# Type classes

CIS 194 Week 5
25 September 2014

Before we get down to the business of the day, we need a little header information to get us going:

{-# LANGUAGE FlexibleInstances #-}

That’s a so-called language pragma. GHC includes many features which are not part of the standardized Haskell language. To enable these features, we use language pragmas. There are lots of these language pragmas available — we’ll see only a few over the course of the semester.

import Data.Char  ( isUpper, toUpper )
import Data.Maybe ( mapMaybe )

## Putting the fun in function

We have seen now several cases of using a functional programming style. Here, we will look at several functions using a very functional style to help you get acclimated to this mode of programming.

Functional combinators

First, we need a few more combinators to get us going:

(.) :: (b -> c) -> (a -> b) -> a -> c
(.) f g x = f (g x)

The (.) operator, part of the Haskell Prelude, is just function composition. Say we want to take every element of a list and add 1 and then multiply by 4. Here is a good way to do it:

add1Mul4 :: [Int] -> [Int]
add1Mul4 x = map ((*4) . (+1)) x

While we’re at it, we should also show the ($) operator, which has a trivial-looking definition: ($) :: (a -> b) -> a -> b
f $x = f x Why have such a thing? Because ($) is parsed as an operator, and this is useful for avoiding parentheses. For example, if we wish to negate the number of even numbers in a list, we could say

negateNumEvens1 :: [Int] -> Int
negateNumEvens1 x = negate (length (filter even x))

or

negateNumEvens2 :: [Int] -> Int
negateNumEvens2 x = negate $length$ filter even x

No more parentheses!

Point-free programming

Both examples above just apply a sequence of operations to a parameter. The parameter itself – x – isn’t important at all. So, let’s leave it out:

add1Mul4' :: [Int] -> [Int]
add1Mul4' = map ((*4) . (+1))

negateNumEvens3 :: [Int] -> Int
negateNumEvens3 = negate . length . filter even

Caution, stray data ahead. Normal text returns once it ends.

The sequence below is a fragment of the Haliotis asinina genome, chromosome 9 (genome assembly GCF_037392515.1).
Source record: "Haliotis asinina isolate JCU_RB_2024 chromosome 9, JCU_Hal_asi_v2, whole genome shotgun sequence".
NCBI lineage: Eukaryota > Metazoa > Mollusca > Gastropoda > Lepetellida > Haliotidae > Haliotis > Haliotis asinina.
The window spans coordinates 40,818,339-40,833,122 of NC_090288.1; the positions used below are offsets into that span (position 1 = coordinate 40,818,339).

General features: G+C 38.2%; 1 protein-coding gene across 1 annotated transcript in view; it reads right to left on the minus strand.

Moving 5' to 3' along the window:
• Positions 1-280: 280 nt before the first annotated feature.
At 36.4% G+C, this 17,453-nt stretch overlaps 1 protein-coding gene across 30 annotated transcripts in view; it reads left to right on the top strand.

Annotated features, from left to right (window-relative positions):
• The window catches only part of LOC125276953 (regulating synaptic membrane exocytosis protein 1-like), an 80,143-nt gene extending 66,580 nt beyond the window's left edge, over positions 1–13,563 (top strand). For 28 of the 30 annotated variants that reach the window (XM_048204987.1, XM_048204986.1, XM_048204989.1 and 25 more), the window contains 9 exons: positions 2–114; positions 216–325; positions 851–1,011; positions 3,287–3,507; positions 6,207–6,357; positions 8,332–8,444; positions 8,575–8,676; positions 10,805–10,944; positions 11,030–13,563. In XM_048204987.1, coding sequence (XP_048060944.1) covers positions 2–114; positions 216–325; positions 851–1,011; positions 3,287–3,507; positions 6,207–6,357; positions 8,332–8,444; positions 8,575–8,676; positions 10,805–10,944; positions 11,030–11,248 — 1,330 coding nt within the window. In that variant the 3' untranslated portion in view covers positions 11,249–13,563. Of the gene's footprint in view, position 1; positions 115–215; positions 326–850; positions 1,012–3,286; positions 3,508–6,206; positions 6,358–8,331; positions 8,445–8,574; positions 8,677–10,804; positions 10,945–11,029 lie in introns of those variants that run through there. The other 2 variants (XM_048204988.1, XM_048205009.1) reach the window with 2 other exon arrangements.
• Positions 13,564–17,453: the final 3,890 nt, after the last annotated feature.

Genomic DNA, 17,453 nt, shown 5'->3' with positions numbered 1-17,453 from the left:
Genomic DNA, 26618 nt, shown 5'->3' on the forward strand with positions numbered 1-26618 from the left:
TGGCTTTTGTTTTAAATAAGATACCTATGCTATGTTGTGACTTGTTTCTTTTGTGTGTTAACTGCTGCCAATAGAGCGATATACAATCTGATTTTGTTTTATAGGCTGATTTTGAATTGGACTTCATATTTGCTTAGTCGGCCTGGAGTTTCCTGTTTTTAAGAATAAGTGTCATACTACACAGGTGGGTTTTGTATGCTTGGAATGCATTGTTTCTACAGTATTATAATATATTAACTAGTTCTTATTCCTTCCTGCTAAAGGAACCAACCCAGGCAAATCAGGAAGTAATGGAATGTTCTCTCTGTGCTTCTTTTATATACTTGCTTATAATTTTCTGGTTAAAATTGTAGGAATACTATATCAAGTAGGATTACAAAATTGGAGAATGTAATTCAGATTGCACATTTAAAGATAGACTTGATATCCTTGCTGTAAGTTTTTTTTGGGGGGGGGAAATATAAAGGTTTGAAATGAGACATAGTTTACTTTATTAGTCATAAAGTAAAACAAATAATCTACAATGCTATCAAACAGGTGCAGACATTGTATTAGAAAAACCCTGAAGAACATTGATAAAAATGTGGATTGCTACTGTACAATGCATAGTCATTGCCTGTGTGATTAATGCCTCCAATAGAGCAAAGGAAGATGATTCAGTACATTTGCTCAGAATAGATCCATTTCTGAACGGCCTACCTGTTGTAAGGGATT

Point-free notation is where the (.) operator really comes in: it’s the way of combining functions when you want to perform one after another.

Lambda

It is sometimes necessary to create an anonymous function, or lambda expression. This is best explained by example. Say we want to duplicate every string in a list:

duplicate1 :: [String] -> [String]
duplicate1 = map dup
where dup x = x ++ x

It’s a tiny bit silly to name dup. Instead, we can make an anonymous function:

duplicate2 :: [String] -> [String]
duplicate2 = map (\x -> x ++ x)

The backslash binds the variables after it in the expression that follows the ->. For anything but the shortest examples, it’s better to use a named helper function, though.

Functional examples

Say we want to count the total number of uppercase letters in a list of strings. Here is a good way to do it:

numUppercase :: [String] -> Int
numUppercase = length . filter isUpper . concat

It may look like the implementation ends up building and then discarding large lists. But, Haskell style includes functions like these so much, GHC knows how to optimize these really well. The internal lists never get built!

Now, say we want to make all characters in a list of strings to be uppercase. Here we go:

listToUpper :: [String] -> [String]
listToUpper = map (map toUpper)

Say we want to find all the digits in a string and add them together. Here is one way:

sumStringDigits :: String -> Int
sumStringDigits = sum . mapMaybe read_digit
where read_digit :: Char -> Maybe Int

listify :: a -> [a]
listify x = [x]   -- also written (:[])  [[Think about why...]]

Previous versions of CIS194 have focused more on the functional style of programming. In light of the fact that other Penn courses (specifically, CIS 120) do this quite well, I am choosing this lighter presentation. But, the old lecture notes are great. Find them here.

## Type classes

Though you never knew it, there are two different forms of polymorphism. The polymorphism we have seen so far is parametric polymorphism, which we can also call universal polymorphism (though that isn’t a standard term). A function like length :: [a] -> Int works for any type a. But, sometimes we don’t want to be universal. Sometimes, we want a function to work for several types, but not every type.